A long-exposure photo shows star trails whirling around one of the antennas at IRAM's observatory in the French Alps. The stars turn around the celestial north pole during the course of the night. For more of photographer Mike Long's work, check out his website.
Stars whirl above one of the antennas of the Plateau de Bure interferometer in the southern French Alps, which is operated by the Institut de Radioastronomie Millimetrique, or IRAM. This otherworldly view of one of the world's highest millimeter-wave observatories was captured by photographer Mike Long, who passed along a jaw-dropping view of an Alpine supermoon earlier this week.
"I hiked up the mountain with the sole intention of creating an image of star trails around one of the six arrays on the plateau, and was fortunate to learn from staff members working there that one of those arrays would not be moving that particular night," Long wrote in an email. "The image is a composite of 24 five-minute exposures, and any movement would have resulted in a very blurred satellite dish, essentially ruining my efforts."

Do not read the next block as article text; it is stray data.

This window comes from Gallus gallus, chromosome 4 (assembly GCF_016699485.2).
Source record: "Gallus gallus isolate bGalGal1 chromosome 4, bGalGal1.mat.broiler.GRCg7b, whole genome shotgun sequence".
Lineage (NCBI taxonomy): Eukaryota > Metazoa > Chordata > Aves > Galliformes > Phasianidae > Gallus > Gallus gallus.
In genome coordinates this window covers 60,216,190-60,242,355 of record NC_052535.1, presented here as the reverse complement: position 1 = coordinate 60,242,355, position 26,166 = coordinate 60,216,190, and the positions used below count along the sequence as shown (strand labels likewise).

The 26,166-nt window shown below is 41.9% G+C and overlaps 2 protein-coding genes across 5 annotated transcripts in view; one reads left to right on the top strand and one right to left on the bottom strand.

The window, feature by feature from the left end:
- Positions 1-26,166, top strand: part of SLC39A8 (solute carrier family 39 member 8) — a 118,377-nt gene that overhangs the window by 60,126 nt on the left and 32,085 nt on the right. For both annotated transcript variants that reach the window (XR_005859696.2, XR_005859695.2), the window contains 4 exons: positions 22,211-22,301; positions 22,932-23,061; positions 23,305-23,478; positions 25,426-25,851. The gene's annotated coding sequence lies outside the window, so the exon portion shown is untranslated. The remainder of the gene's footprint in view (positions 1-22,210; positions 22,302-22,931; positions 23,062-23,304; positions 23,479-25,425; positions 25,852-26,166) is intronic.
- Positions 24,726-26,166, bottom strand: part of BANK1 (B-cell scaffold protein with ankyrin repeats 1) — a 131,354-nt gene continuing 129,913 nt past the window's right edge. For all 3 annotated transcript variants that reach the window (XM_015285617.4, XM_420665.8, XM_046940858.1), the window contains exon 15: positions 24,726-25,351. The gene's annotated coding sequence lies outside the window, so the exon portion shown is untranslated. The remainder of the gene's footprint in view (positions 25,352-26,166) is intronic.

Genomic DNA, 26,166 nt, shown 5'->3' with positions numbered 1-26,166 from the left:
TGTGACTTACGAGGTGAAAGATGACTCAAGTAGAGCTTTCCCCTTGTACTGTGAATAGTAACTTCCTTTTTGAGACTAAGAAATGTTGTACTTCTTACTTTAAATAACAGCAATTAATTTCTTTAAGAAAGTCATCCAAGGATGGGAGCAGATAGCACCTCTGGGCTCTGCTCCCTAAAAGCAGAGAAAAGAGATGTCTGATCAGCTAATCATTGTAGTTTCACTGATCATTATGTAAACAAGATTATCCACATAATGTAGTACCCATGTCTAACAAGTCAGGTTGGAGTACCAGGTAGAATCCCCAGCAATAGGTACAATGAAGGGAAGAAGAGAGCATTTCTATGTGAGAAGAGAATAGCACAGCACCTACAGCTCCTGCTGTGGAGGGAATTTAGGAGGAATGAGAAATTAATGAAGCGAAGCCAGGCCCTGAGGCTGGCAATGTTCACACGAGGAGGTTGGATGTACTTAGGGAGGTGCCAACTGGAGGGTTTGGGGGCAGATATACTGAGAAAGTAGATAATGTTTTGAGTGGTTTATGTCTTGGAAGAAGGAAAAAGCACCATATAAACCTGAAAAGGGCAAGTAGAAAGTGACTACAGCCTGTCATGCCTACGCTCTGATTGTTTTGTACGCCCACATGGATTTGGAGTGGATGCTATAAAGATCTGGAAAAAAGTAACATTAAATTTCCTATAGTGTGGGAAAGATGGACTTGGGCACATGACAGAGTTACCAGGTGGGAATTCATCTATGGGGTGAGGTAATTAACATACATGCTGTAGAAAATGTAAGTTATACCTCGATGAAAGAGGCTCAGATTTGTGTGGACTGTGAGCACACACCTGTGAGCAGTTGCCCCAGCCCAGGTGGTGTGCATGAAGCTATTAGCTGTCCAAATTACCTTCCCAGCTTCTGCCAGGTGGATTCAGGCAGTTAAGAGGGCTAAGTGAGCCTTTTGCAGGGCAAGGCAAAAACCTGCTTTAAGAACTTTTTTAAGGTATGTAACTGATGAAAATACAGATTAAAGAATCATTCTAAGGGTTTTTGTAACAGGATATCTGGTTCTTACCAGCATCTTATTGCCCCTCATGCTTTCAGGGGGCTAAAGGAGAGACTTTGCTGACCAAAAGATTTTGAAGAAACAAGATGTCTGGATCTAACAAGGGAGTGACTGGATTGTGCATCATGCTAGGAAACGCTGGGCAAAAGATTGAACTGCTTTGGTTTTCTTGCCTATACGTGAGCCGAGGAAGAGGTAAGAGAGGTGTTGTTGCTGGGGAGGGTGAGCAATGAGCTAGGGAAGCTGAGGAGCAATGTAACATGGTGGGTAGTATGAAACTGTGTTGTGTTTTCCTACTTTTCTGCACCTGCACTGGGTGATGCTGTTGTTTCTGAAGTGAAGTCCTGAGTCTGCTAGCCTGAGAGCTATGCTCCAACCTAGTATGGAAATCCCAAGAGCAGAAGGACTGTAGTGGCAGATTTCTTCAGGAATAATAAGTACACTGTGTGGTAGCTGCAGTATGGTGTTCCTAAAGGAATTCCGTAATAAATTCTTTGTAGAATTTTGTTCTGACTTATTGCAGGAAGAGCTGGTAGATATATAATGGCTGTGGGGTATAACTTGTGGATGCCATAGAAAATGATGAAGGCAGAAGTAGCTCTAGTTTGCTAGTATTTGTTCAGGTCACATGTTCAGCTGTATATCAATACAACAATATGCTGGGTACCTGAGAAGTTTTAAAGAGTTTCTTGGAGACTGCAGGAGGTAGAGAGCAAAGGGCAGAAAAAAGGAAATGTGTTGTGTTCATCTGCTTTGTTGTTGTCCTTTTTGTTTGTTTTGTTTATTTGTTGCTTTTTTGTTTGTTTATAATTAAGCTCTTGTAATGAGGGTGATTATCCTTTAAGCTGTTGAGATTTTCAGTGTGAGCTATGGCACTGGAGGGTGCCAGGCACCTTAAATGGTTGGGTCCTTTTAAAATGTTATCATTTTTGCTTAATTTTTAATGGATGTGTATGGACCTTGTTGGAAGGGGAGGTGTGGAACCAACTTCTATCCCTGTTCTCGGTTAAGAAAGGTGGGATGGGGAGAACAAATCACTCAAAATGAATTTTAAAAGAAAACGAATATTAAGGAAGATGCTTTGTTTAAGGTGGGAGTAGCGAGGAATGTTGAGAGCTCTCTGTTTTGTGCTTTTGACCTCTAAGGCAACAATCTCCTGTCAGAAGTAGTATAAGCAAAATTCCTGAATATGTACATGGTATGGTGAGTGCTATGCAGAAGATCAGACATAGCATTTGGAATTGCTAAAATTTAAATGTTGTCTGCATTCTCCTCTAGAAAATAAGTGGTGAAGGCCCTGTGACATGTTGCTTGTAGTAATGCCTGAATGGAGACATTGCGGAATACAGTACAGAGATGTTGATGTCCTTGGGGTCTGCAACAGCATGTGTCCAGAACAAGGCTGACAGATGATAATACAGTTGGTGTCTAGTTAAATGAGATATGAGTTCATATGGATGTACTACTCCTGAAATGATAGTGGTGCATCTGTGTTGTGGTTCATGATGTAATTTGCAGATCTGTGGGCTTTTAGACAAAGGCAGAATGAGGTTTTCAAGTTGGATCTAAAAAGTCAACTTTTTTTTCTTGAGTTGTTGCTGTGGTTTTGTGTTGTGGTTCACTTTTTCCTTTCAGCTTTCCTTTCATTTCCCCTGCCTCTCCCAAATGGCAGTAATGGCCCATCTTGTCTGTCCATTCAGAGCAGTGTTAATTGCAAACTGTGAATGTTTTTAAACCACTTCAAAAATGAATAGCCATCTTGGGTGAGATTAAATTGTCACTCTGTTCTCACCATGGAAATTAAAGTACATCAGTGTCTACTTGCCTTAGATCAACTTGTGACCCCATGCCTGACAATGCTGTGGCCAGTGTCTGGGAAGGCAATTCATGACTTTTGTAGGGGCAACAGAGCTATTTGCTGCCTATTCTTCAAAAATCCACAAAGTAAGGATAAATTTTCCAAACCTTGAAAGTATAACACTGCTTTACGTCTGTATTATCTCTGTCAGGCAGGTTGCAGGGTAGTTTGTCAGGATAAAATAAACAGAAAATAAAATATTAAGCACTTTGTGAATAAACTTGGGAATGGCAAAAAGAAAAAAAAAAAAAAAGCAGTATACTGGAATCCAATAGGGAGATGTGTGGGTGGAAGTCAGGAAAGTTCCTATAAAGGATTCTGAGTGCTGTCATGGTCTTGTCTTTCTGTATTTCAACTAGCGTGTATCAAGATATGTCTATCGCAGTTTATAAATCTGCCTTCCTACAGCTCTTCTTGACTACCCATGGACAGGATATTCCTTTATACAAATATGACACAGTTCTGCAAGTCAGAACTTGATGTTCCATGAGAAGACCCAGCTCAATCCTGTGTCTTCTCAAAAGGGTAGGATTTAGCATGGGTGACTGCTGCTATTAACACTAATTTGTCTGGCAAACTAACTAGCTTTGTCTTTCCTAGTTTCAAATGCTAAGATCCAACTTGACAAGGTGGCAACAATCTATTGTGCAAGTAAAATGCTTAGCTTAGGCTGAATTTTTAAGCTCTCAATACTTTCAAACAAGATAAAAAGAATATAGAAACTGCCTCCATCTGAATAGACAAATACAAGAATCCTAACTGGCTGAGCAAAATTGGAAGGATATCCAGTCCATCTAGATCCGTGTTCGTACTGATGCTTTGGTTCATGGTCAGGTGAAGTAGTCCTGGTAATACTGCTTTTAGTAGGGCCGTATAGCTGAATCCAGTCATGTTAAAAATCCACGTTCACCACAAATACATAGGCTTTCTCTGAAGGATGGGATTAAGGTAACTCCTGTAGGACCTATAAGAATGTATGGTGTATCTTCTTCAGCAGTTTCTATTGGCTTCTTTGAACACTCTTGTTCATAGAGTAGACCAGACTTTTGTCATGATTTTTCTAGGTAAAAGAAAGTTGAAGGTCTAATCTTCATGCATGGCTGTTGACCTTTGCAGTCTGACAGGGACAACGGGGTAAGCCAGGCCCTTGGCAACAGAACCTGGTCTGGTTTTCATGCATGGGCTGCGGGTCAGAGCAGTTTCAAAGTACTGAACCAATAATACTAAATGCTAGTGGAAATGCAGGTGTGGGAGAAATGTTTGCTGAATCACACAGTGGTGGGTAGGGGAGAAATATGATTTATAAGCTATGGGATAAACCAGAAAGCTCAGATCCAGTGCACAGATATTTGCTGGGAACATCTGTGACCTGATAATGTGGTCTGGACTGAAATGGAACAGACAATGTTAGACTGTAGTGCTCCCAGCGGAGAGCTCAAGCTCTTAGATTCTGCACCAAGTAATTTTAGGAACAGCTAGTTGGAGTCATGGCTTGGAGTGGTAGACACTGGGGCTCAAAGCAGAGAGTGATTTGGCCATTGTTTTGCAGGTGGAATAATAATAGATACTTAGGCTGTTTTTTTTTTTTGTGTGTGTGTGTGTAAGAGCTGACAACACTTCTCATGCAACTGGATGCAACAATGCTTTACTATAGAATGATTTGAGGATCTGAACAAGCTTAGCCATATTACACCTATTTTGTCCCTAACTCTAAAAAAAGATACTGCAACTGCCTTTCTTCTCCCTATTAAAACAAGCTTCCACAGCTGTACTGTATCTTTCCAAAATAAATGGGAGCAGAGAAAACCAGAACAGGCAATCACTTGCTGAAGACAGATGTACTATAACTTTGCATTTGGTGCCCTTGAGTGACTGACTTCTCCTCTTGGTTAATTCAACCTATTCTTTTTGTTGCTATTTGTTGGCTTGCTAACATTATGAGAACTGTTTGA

Long explained that it takes multiple exposures to capture the full swirl of star trails on a digital camera, because a single, two-hour exposure would burn out the camera's sensor. "This was a lot easier back in the film days," Long said. The separate photos are stacked together after they're taken, using software that lines up the star trails.
IRAM's astronomers, engineers and other staff members live on the mountain throughout the year, at an elevation of 8,365 feet (2,550 meters). In 1999, tragedy struck when a cable car carrying 20 IRAM employees to work disengaged and took a 250-foot plunge. All of the riders were killed.
"Hiking up the trail to Plateau de Bure, there are several memorial plaques at the scene of the accident," Long wrote. "A sober place indeed."
More about millimeter-wave astronomy:
- Giant radio telescope opens for business in Chile
- Scientists plan to catch sight of a black hole
- Young stars blamed for space cloud ripples
Alan Boyle is NBCNews.com's science editor. Connect with the Cosmic Log community by "liking" the NBC News Science Facebook page, following @b0yle on Twitter and adding the Cosmic Log page to your Google+ presence. To keep up with NBCNews.com's stories about science and space, sign up for the Tech & Science newsletter, delivered to your email in-box every weekday. You can also check out "The Case for Pluto," my book about the controversial dwarf planet and the search for new worlds.